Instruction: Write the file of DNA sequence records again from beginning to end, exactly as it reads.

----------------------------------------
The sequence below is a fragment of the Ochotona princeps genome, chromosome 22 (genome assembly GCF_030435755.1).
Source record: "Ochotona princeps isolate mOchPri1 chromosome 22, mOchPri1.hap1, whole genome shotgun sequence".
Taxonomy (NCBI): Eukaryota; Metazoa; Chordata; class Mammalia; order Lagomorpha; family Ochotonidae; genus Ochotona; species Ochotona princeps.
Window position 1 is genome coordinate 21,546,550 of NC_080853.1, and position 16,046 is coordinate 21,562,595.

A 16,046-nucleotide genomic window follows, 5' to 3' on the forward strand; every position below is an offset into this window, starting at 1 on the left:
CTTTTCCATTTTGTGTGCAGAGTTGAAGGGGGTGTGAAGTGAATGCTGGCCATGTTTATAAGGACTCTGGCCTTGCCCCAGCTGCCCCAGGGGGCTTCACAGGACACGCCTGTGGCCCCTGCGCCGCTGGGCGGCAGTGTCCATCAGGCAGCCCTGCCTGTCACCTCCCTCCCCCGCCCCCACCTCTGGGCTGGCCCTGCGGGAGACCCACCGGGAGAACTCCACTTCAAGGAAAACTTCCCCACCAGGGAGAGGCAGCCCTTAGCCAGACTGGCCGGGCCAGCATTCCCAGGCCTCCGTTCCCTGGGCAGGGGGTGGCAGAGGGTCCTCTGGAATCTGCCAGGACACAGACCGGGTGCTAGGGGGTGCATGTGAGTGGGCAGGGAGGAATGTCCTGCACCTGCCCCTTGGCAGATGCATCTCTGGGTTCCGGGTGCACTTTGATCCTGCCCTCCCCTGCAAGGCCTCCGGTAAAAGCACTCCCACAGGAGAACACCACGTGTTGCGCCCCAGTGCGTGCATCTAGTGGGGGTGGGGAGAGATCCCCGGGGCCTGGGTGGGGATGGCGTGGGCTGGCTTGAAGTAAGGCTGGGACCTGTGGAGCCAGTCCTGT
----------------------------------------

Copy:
The sequence below is a fragment of the Ochotona princeps genome, chromosome 22 (genome assembly GCF_030435755.1).
Source record: "Ochotona princeps isolate mOchPri1 chromosome 22, mOchPri1.hap1, whole genome shotgun sequence".
Taxonomy (NCBI): Eukaryota; Metazoa; Chordata; class Mammalia; order Lagomorpha; family Ochotonidae; genus Ochotona; species Ochotona princeps.
Window position 1 is genome coordinate 21,546,550 of NC_080853.1, and position 16,046 is coordinate 21,562,595.

A 16,046-nucleotide genomic window follows, 5' to 3' on the forward strand; every position below is an offset into this window, starting at 1 on the left:
CTTTTCCATTTTGTGTGCAGAGTTGAAGGGGGTGTGAAGTGAATGCTGGCCATGTTTATAAGGACTCTGGCCTTGCCCCAGCTGCCCCAGGGGGCTTCACAGGACACGCCTGTGGCCCCTGCGCCGCTGGGCGGCAGTGTCCATCAGGCAGCCCTGCCTGTCACCTCCCTCCCCCGCCCCCACCTCTGGGCTGGCCCTGCGGGAGACCCACCGGGAGAACTCCACTTCAAGGAAAACTTCCCCACCAGGGAGAGGCAGCCCTTAGCCAGACTGGCCGGGCCAGCATTCCCAGGCCTCCGTTCCCTGGGCAGGGGGTGGCAGAGGGTCCTCTGGAATCTGCCAGGACACAGACCGGGTGCTAGGGGGTGCATGTGAGTGGGCAGGGAGGAATGTCCTGCACCTGCCCCTTGGCAGATGCATCTCTGGGTTCCGGGTGCACTTTGATCCTGCCCTCCCCTGCAAGGCCTCCGGTAAAAGCACTCCCACAGGAGAACACCACGTGTTGCGCCCCAGTGCGTGCATCTAGTGGGGGTGGGGAGAGATCCCCGGGGCCTGGGTGGGGATGGCGTGGGCTGGCTTGAAGTAAGGCTGGGACCTGTGGAGCCAGTCCTGT